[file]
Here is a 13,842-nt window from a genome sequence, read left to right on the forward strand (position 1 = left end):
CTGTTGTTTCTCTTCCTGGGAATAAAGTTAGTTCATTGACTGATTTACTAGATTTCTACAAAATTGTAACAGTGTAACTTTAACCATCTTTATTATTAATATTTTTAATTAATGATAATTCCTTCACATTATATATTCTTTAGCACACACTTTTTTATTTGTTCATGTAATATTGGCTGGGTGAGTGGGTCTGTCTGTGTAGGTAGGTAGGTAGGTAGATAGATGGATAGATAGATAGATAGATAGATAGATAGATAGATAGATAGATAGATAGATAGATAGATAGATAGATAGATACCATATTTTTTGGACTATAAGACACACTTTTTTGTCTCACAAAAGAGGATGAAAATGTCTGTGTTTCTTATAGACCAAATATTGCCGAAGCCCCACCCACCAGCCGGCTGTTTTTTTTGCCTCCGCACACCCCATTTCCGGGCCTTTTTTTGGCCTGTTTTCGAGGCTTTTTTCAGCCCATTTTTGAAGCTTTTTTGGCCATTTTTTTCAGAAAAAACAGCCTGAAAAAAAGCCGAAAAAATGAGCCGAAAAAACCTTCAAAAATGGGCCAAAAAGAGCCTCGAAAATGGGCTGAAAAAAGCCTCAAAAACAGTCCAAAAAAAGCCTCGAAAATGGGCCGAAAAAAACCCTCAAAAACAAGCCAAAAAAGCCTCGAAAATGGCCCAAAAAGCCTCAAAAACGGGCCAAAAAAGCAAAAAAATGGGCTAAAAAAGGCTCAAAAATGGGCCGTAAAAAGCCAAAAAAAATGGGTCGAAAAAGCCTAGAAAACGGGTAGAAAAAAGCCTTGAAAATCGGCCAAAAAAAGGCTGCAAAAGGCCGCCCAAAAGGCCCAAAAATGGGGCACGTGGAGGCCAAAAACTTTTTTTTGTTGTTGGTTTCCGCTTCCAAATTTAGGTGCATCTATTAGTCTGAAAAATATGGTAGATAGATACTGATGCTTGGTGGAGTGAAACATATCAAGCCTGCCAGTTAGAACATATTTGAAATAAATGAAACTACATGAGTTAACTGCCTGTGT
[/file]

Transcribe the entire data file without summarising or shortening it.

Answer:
Here is a 13,842-nt window from a genome sequence, read left to right on the forward strand (position 1 = left end):
CTGTTGTTTCTCTTCCTGGGAATAAAGTTAGTTCATTGACTGATTTACTAGATTTCTACAAAATTGTAACAGTGTAACTTTAACCATCTTTATTATTAATATTTTTAATTAATGATAATTCCTTCACATTATATATTCTTTAGCACACACTTTTTTATTTGTTCATGTAATATTGGCTGGGTGAGTGGGTCTGTCTGTGTAGGTAGGTAGGTAGGTAGATAGATGGATAGATAGATAGATAGATAGATAGATAGATAGATAGATAGATAGATAGATAGATAGATAGATAGATAGATACCATATTTTTTGGACTATAAGACACACTTTTTTGTCTCACAAAAGAGGATGAAAATGTCTGTGTTTCTTATAGACCAAATATTGCCGAAGCCCCACCCACCAGCCGGCTGTTTTTTTTGCCTCCGCACACCCCATTTCCGGGCCTTTTTTTGGCCTGTTTTCGAGGCTTTTTTCAGCCCATTTTTGAAGCTTTTTTGGCCATTTTTTTCAGAAAAAACAGCCTGAAAAAAAGCCGAAAAAATGAGCCGAAAAAACCTTCAAAAATGGGCCAAAAAGAGCCTCGAAAATGGGCTGAAAAAAGCCTCAAAAACAGTCCAAAAAAAGCCTCGAAAATGGGCCGAAAAAAACCCTCAAAAACAAGCCAAAAAAGCCTCGAAAATGGCCCAAAAAGCCTCAAAAACGGGCCAAAAAAGCAAAAAAATGGGCTAAAAAAGGCTCAAAAATGGGCCGTAAAAAGCCAAAAAAAATGGGTCGAAAAAGCCTAGAAAACGGGTAGAAAAAAGCCTTGAAAATCGGCCAAAAAAAGGCTGCAAAAGGCCGCCCAAAAGGCCCAAAAATGGGGCACGTGGAGGCCAAAAACTTTTTTTTGTTGTTGGTTTCCGCTTCCAAATTTAGGTGCATCTATTAGTCTGAAAAATATGGTAGATAGATACTGATGCTTGGTGGAGTGAAACATATCAAGCCTGCCAGTTAGAACATATTTGAAATAAATGAAACTACATGAGTTAACTGCCTGTGT